Pension Funds May Join Push to Rebuild Cities

But safeguards for retirees' income are still a priority for advocates

EARLY next month President Clinton is expected to announce a $1 billion partnership between the Department of Housing and Urban Development (HUD) and the AFL-CIO.

The union federation's pension fund will ante up $500 million which will be combined with $500 million from HUD and private sources to build affordable housing in 25 American cities.

As part of his focus on America's neglected infrastructure in the presidential campaign, Mr. Clinton proposed that the nation's $4-trillion-strong employee pension funds invest in the rebuilding effort.

If the idea catches on, Clinton will be taking a page from his tenure as governor of Arkansas. There, he successfully promoted limited investments of public employees' pension funds in housing and job-generating projects. Fund managers nervous

Yet many pension fund managers have been wary of Clinton's overtures. They are legally bound to invest exclusively for the long-term benefit of their retirees. Investing for jobs and economic growth does not absolve the managers' fiduciary responsibilities to pensioners, financial analysts say.

HUD Secretary Henry Cisneros hopes that the partnership with the AFL-CIO will show how these concerns can be overcome. The Housing Investment Trust of the AFL-CIO has almost 30 years of experience in this area.

"We will not sacrifice our returns just to make a social investment," says Marcie Cohen, director of affordable housing for the AFL-CIO. "Our goal is to demonstrate that pension funds can invest in rebuilding our cities, producing affordable housing and creating new jobs without damaging funds' safety and security."

According to Gregory Dyson, marketing manager for the AFL-CIO's Housing Investment Trust, investment returns have been competitive with other fixed income indexes such as the Salomon Bros. Broad Investment-Grade Bond Index. The trust's yields for current one-year, three-year, and five-year periods have been 7.79 percent, 8.71 percent, and 9.31 percent respectively.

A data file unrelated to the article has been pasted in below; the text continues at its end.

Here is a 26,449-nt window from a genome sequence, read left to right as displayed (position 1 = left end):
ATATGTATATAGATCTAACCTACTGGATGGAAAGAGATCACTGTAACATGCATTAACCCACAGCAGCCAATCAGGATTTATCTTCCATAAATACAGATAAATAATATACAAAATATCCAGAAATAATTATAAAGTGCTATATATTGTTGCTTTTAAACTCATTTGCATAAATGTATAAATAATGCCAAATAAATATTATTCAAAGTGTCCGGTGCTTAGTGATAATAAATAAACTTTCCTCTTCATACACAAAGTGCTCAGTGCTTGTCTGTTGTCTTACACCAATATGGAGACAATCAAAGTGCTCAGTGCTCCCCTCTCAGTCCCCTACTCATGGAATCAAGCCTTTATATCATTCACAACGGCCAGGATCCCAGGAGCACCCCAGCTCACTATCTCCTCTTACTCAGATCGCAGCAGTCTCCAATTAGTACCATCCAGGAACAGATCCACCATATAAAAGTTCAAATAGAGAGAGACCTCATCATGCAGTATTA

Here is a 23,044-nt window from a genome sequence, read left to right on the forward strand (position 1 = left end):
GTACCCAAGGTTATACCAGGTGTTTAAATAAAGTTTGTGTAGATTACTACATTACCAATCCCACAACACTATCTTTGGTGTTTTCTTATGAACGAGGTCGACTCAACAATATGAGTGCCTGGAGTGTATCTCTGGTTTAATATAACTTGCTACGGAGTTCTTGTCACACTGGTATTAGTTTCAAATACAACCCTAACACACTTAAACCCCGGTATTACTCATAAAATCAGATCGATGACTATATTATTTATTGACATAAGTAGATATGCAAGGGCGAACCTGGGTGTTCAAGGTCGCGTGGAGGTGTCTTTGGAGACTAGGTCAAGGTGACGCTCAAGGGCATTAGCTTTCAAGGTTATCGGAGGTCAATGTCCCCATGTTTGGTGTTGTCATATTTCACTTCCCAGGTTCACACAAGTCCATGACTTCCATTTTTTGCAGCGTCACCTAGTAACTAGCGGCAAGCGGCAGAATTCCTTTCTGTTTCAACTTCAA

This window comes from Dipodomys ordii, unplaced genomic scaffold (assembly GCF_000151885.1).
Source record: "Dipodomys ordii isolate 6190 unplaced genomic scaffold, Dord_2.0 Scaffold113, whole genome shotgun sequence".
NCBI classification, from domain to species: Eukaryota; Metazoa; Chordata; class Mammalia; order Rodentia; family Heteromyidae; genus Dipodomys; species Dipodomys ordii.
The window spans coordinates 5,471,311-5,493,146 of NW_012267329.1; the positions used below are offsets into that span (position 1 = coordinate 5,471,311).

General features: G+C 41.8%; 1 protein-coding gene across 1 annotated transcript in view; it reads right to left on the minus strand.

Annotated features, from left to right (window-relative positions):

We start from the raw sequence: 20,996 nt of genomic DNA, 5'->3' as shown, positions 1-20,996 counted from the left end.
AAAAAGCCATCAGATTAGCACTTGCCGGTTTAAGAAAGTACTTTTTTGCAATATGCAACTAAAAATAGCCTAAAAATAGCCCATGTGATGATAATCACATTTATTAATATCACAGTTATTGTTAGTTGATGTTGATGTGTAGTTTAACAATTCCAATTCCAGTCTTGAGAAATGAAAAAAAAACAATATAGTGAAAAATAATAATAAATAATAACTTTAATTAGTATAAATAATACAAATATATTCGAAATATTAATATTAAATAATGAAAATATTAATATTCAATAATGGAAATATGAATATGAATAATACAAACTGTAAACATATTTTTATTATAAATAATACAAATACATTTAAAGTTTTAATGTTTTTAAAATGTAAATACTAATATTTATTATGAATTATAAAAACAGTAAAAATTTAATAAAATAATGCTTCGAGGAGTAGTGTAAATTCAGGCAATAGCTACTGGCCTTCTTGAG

In addition to the Arkansas program started by Clinton, public employee pension fund managers in Pennsylvania, Connecticut, and California have made successful investments geared toward accomplishing social goals. In the 1980s, however, the Kansas Public Employees Retirement System lost $100 million it had invested directly in a number of Kansas firms. That spectacular loss still frightens many pension fund managers. Retirees' interests first

The same critics have also objected to initial ideas floated by the Clinton administration.

"There was an impression left in some of the comments [made] by the incoming administration that they might sacrifice [pension] plan participants' interest to make investments in these economically-targeted areas," says Martin Corry, director of federal affairs for the American Association of Retired Persons in Washington. "That would create a real problem. But as long as the pension plan participants' interests are kept in the primary position of importance, then investments in these areas are not inapp ropriate," he says.

Included in the package Secretary Cisneros is working out with the AFL-CIO is insurance that guarantees the safety of investments by the pension fund, says Robert Nipp, a HUD spokesman.

If similar kinds of federal guarantees can be formulated and made broadly available, policy analysts estimate that a great deal of investment could be forthcoming from pension funds. Setting up a security net

In February, a bipartisan federal commission recommended setting up the National Infrastructure Corporation that would create the four primary tools - reinsurance, political risk insurance, subordinated debt, and a possible line of credit guarantee on AAA-rated projects - that would give pension funds the security they need to pursue these investments.

"It is really a tragedy in this country that one of our largest asset bases is essentially locked out of investing in infrastructure because no one has taken the time to put together this apparatus," says Daniel Flanagan Jr., who headed the Infrastructure Investment Commission. "The tools that we are suggesting here are fairly inexpensive considering the leverage they can produce." The commission estimated that $1 billion spent on government guarantees would spur $10 billion in spending on housing and pu blic infrastructure projects.

Mr. Flanagan is quick to address concerns about investment safety. We recommended "no changes whatsoever in pension fund governance, fiduciary standards, etc.," he says. "The Employee Retirement Income Security Act is sacrosanct."

Two weeks ago, Clinton established an interagency task force to begin working on the topic.

Sen. Daniel Patrick Moynihan (D) of New York, who has long advocated the possibility of pension investment in infrastructure, has said that he will hold hearings and draft legislation.

"Pension funds don't have any problem looking at possible investments in infrastructure," Flanagan says. "They're all for it. But you need to design the investment apparatus to allow them to do so."

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